'Futurama' EP David X. Cohen discusses keeping the show fresh and how long it can last

futurama-bots-and-the-bees2.jpgIn the "Futurama" writers room, a row of still images from each episode of the show wraps around the walls and reminds everyone there of what they've done so far -- and maybe not to do it again.

"Basically on a daily basis while we're talking, we're pointing up and saying, 'No, we did that there, we did that there,'" executive producer David X. Cohen tells Zap2it. "It's so ingrained in me where all these things are that even though they wrap around the room, I'm always pointing behind my head and going, 'No, that's right over there.' It's definitely part of our everyday routine to steer clear of old episodes."

That's getting harder to do, because after Wednesday's (June 20) two-episode season premiere on Comedy Central, the show will have hit 100 episodes (116, if you count the four "Futurama" movies released between the show's FOX and Comedy Central runs). Cohen says the production schedule for this season was about a month longer than last year to ensure the show doesn't repeat itself.

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Which is not to say long-time fans won't see some locations and characters the show has visited before. Cohen points to an episode he wrote called "Free Will Hunting" in which the Planet Express crew visits the robot home world -- last seen in Season 1.

"I can't really assume the viewer who's watching is really familiar with that episode, but I want to reward the viewer who is familiar with it," he says. "So we reuse a couple of characters from that episode way back when. We don't have anyone saying, 'Oh, I remember you from years ago,' but the viewer who has seen it will know we didn't forget about it. So we try to put something in to show our appreciation for the hard-core fans."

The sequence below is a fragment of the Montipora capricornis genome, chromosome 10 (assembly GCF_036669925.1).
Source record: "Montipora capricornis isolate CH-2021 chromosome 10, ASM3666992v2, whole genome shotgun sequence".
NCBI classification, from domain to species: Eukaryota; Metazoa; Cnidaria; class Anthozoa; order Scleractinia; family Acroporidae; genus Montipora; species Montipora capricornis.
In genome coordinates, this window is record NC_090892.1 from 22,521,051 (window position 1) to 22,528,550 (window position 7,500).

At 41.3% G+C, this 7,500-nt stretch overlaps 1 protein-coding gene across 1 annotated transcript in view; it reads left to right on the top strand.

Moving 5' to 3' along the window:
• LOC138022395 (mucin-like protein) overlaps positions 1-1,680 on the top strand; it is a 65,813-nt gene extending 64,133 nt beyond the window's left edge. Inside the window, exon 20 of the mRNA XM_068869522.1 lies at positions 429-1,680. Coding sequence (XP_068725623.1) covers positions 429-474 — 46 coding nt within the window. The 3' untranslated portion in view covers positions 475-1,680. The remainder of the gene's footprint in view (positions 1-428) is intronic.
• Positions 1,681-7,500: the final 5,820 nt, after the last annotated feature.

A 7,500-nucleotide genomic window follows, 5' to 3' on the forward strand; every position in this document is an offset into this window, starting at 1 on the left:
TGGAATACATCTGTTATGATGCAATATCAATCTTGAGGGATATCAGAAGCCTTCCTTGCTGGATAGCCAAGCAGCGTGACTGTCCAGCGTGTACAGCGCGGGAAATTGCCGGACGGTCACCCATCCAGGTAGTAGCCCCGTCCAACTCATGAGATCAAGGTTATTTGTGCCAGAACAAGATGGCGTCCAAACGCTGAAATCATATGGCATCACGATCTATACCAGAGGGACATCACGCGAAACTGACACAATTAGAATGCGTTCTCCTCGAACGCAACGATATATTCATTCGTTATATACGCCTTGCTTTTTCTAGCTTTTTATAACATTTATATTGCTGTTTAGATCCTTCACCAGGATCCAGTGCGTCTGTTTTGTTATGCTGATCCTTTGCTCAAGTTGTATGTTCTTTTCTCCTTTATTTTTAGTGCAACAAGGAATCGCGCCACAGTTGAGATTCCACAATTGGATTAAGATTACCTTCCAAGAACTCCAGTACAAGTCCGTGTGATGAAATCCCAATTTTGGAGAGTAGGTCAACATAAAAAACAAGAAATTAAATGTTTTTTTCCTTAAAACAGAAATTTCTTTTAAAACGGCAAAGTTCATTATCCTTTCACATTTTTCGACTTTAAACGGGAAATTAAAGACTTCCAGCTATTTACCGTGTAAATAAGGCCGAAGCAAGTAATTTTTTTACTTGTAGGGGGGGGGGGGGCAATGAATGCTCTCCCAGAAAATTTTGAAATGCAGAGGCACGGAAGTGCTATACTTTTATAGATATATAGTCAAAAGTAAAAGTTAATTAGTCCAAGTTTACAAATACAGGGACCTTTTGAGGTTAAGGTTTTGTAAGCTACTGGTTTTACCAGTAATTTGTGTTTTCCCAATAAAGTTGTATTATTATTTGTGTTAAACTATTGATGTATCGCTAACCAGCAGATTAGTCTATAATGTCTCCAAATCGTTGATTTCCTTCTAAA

Cohen is also excited about an episode called "Fun on a Bun," which you can see a clip of at the end of the post and which is best described by Cohen himself.

"The crew goes to the Oktoberfest of the future. Bender enters the sausage-making competition, and Fry is horrifically injured in a sausage-making accident in the beginning of the show," he says. "But it really goes far from there and culminates in an epic battle between cavemen riding mammoths and spaceships commanded by Zapp Brannigan. ... And if that's not enough, it's also a love story. I think it has the potential to be one of those memorable episodes that's a huge sci-fi epic but also has a fairly touching Fry-Leela story on top of it. It's one where I don't know quite how we squeezed it all into 22 minutes."

"Futurama" will run for at least 26 more episodes (this summer and again in 2013). Comedy Central hasn't committed to anything beyond that, but Cohen is ready to go as long as the cable channel will have the show.

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"There's no clear time it has to end for me," Cohen says. "I guess the way I'd say I feel is if it ended the first time it ran on FOX [in 2003] and never came back, I'd always feel a little bit disappointed we didn't really explore every place we could have gone. At this point if it ended, I'd feel no tremendous sadness in my heart, because I feel like we did have a long and productive run and we really did get to do a lot.

"If you say when you start up a show that you're going to do 140 episodes, you'd feel like that is a big, long, successful run. So at this point I'm willing to go with the flow. I don't feel like we will have shortchanged the people or ourselves, but there's always more to do in a whole universe. There's more life should they want more."

"Futurama" returns for Season 7 at 10 p.m. ET Wednesday on Comedy Central. Here are clips from "Fun on a Bun," which is set to air in early August, and "Decision 3012," which airs June 27. For still more on the show's new season, read Zap2it's exclusive interview with creator Matt Groening.



Photo/Video credit: Comedy Central
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